Christmas Poetry Bash – 16/12/17 – review and an interview with Ross Sutherland

Nothing says Christmas quite like the Arts Centre’s infamous Xmas Poetry Bash. Sold out and buzzing, the Colchester venue offered, as always, a warm and welcoming haven from the bleak winter night waiting outside the door. Featuring Ross Sutherland, Luke Wright, Martin Newell and Dr John Cooper Clarke, the evening cane alive with wordplay and comedy, as well as some immensely touching, heartfelt moments.

First up from these local poetry heroes was Ross Sutherland with his own take on a ghost story. Sutherland’s pieces are often immersive, with audio accompaniment, and always with a twist; they draw you in and you can’t help but hang on his every word.

Next to grace the stage, like the lovechild of Robert Smith and Adam Ant, was Luke Wright, who brought with him wordsmithery galore in his foppish manner. Watching Wright is like watching a piece of theatre; he flits between characters and accents with ease and never fails to entertain.

Following him was Martin Newell who has a place in the heart of many locals watching the show. His beautiful rendition of Have Yourself A Merry Little Christmas really gets you in the festive spirit and his poem Well Done You, which is always a crowd pleaser, gained him rapturous applause.

After that, it was the turn of our headline act, punk poet Dr John Cooper Clarke. Dr Clarke’s seemingly unrehearsed stage persona and straggly appearance should, in theory, make for quite uncomfortable viewing, but his performance is far from that. Spurting out poems at lightning speed in the monotonous, Mancunian tones that could only be his, Clarke can still hold an audience as he did back in his days as a young punk.

Before the show we caught up with Ross Sutherland and here is what he had to say to us:

Arts Centre Blog: Where does your inspiration come from?

RS: I really like arbitrary rules. I think there is nothing more terrifying than a blank page and someone telling you to do whatever you want. It’s a lot easier when someone comes in and says: “Look, you have to tell this story, but you have to do it using only words that have the vowel e in them and every sentence can only be so long and it has to contain these things here.”
The more restrictions you put on something, the more it sort of pulls you away from writing cliche. It makes you draw from deeper parts of your imagination and more from your subconscious. The thing I feel proud of creating isn’t usually the end piece, it’s creating this sort of fiendish puzzle to solve and simply the act of solving the puzzle creates the artwork. It removes a lot of the anxieties of why I write and makes it fun. You get to be surprised by what comes out in the end. If the audience knows the rules too, then they get to go on that journey with you. Deep down I suspect that writing this type of poetry, or whatever you want to call it, is more fun than listening to it. The more I can get people to think like me when I’m writing it, the more I think they get to appreciate the end product.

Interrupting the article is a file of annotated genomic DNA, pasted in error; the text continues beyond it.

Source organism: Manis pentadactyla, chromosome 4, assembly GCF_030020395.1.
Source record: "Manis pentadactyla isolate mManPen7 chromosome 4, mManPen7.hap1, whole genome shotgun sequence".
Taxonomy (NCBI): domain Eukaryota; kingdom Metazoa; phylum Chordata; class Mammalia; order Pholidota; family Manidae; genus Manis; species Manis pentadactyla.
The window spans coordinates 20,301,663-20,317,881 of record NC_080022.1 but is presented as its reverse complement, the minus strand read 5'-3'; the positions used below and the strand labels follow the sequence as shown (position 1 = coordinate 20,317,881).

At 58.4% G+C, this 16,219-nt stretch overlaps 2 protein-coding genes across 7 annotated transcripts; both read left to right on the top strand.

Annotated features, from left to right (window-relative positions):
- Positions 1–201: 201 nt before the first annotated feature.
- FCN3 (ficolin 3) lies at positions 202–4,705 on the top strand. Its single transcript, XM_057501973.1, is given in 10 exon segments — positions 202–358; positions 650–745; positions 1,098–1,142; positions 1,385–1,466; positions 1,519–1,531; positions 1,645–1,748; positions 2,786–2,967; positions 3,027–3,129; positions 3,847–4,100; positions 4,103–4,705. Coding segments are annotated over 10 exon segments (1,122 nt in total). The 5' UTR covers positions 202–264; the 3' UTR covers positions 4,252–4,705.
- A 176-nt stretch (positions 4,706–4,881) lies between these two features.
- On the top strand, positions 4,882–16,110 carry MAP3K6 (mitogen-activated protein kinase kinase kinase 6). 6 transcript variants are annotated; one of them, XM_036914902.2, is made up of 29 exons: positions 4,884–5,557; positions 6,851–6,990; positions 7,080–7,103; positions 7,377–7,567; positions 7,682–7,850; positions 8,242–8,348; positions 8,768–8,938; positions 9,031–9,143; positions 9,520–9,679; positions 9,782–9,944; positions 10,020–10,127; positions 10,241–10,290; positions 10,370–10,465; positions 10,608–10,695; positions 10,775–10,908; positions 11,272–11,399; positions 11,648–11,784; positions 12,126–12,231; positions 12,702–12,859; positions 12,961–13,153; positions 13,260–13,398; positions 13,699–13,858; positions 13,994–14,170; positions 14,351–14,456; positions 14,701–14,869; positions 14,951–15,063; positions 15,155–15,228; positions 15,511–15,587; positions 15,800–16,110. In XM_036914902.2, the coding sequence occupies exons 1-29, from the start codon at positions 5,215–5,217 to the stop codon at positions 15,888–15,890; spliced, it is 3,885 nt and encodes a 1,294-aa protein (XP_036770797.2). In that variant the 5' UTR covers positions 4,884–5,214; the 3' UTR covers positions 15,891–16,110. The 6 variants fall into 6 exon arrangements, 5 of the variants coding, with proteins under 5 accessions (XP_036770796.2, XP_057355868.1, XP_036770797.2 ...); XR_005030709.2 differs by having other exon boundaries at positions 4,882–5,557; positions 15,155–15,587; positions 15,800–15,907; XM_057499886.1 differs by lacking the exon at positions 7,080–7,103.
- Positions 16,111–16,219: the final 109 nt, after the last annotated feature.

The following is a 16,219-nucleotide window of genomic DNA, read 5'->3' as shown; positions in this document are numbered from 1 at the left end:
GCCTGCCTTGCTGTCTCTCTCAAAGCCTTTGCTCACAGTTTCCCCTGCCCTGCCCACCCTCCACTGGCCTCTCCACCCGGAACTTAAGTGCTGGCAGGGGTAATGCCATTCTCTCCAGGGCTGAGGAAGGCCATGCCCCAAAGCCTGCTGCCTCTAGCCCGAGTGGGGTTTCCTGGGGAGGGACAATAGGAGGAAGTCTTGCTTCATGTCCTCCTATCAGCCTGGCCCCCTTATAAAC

ACB: Has poetry always been something that you’re interested in? It kind of has. Poetry is a weird thing because it’s always such an empty word in the end. It really doesn’t mean anything; it’s effectively the bin marked ‘other’ as it covers such a wide variety of different things. It just seems to be the term people use for stuff that doesn’t fit into other, more established, art forms. If you can’t make money from it, then it’s probably poetry, to a certain degree. I think I have lots of different interests, but I think my love of poetry is the root of a lot of it. My Gran used to encourage me to write nonsense poetry when I was really little. When I moved from Scotland to Colchester I used to write poems, nonsense verse mainly, to my Gran as a way to stay in touch with her. That’s easier than writing the sort of “Dear Gran, thanks for the money, I bought socks” kind of letter. I couldn’t write those kind of letters so my mum said to just write about an owl in a wig or whatever. Then I would happily sit down and write that and my Gran would still enjoy it.

I first saw John Cooper Clarke at The Music Box in Edinburgh in 1995, back when I was 15. I found that really inspiring – I didn’t really know much before that. My dad took me and it was amazing to see this thing that felt like a punk rock gig, full of all these ageing punks in the audience and still had the energy of a stand-up gig, but it was just him up onstage. I enjoyed the atmosphere. Comedy can sometimes feel combative, or sometimes you can really enjoy a comedy gig and leave and someone asks what it was about and you have no idea. I didn’t feel that necessarily and it also felt kind of achievable because you didn’t need any equipment or any set design; you barely needed a microphone. I came back from that gig and my dad gave me John’s book. My dad had met him many years earlier, back when he was 17, so he was very much a fan.